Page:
“The new rule seeks to ensure that consumers who agree to pay the originator directly do not also pay the originator indirectly through a higher interest rate, thereby paying more in total compensation than they realize,” the Fed said in a statement.
“The final rule also prohibits a loan originator that receives compensation directly from the consumer from also receiving compensation from the lender or another party.”
However, loan originators can continue to receive compensation based on the loan amount via mortgage points.
For example, originators may collect one percent of the loan amount, or $2,000 for a $200,000 loan, in upfront closing costs. They just can’t adjust their commission based on the interest rate associated with the loan.
The final rules are effective April 1, 2011.
Consumers to be Notified When Loan Changes Hands
A number of other rules were proposed today, including a provision that consumers be notified when their home loan changes hands.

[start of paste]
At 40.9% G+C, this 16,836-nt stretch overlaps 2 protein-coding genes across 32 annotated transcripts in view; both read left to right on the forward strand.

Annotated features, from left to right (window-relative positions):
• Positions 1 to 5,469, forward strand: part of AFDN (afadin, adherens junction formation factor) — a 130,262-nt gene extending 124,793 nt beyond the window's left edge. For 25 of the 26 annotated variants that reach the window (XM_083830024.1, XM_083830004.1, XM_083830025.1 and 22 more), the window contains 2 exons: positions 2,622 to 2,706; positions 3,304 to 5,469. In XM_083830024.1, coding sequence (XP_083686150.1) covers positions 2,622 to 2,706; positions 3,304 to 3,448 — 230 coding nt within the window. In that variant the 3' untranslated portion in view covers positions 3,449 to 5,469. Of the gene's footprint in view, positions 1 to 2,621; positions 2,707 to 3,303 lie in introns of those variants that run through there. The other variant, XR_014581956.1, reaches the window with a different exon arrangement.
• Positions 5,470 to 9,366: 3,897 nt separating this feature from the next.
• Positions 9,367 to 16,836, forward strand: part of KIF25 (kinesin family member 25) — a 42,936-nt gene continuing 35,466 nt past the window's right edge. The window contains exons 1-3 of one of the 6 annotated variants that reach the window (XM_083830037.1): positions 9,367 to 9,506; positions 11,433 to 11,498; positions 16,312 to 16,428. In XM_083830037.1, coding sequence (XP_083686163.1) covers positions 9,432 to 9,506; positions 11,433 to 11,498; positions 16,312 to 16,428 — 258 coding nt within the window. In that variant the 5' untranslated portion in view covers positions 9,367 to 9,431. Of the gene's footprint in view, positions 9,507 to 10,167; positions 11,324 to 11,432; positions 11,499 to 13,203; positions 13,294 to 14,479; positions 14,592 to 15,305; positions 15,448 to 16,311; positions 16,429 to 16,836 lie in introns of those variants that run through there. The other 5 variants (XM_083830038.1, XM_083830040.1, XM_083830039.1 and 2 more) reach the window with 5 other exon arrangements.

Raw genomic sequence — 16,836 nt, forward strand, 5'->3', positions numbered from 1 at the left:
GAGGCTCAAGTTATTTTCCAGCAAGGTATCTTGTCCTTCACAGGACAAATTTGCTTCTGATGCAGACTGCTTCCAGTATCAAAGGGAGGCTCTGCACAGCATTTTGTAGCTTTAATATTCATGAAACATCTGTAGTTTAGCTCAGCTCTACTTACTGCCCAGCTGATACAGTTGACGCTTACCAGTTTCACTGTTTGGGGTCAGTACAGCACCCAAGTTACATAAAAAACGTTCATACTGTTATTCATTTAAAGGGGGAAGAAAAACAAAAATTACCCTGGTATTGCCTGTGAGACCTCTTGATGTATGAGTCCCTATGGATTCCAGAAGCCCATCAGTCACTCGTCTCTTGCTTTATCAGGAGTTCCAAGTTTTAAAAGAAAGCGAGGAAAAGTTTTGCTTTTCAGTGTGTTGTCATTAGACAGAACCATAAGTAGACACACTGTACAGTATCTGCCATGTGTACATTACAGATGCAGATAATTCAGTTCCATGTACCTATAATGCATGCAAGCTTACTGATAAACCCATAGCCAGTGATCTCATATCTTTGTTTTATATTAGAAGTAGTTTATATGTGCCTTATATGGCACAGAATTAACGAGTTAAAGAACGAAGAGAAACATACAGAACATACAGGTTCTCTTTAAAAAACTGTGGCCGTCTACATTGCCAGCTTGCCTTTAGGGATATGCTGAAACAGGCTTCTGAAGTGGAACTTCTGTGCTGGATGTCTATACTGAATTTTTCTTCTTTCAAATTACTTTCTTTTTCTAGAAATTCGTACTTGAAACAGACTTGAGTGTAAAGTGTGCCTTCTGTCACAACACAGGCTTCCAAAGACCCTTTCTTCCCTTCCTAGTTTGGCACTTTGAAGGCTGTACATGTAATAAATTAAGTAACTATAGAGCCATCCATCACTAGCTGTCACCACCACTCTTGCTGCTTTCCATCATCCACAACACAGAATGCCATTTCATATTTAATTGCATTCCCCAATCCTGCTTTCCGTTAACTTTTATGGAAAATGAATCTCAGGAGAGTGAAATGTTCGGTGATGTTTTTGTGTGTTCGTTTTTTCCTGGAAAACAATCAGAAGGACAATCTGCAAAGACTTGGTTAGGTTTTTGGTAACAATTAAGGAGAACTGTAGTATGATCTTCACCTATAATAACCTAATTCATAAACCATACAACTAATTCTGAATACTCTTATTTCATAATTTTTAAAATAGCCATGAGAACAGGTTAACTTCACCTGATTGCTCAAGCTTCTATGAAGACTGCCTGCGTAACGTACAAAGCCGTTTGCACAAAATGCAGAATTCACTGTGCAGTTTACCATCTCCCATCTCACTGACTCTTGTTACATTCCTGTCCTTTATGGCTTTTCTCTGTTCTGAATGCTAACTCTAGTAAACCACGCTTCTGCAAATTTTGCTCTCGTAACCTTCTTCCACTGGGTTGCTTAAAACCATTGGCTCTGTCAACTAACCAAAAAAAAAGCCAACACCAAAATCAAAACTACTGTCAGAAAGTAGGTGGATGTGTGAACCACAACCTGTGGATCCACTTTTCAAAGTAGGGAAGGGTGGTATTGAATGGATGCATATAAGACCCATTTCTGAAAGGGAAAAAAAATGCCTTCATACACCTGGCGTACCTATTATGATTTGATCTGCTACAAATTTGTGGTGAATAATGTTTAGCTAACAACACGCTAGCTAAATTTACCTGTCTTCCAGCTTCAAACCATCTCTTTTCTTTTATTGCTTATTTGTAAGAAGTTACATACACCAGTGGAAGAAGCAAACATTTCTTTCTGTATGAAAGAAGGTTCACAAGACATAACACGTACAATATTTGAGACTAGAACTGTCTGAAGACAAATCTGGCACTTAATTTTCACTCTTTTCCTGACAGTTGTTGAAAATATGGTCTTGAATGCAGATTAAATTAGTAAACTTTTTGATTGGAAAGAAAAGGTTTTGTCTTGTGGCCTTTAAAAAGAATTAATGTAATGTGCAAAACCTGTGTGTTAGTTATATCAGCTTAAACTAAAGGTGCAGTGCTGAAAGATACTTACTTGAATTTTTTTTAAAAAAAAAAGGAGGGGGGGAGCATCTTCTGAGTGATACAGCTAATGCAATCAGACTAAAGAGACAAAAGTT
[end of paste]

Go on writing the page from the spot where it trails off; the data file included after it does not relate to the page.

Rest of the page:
This is another important rule seeing that loans are quickly resold to other companies shortly after origination. These days, it’s rare to see the originating lender actually retain the loan.
Usually, within a month or two, the loan servicing rights are sold off to an entirely different company. While this might be perfectly legal, it can lead to a lot of confusion in terms of who to make mortgage payments to. It can also foster scams if borrowers aren’t sure who their “lender” is.
Additionally, mortgage lenders‘ cost disclosures must include a payment summary in the form of a table, which displays the interest rate and corresponding mortgage payment, along with the maximum rate/payment for the first five years and the life of the loan if it’s an adjustable-rate mortgage.
It must also include the fact that consumers may not be able to avoid increased payments by refinancing their current loan(s).
These rules are applicable come January 2o12.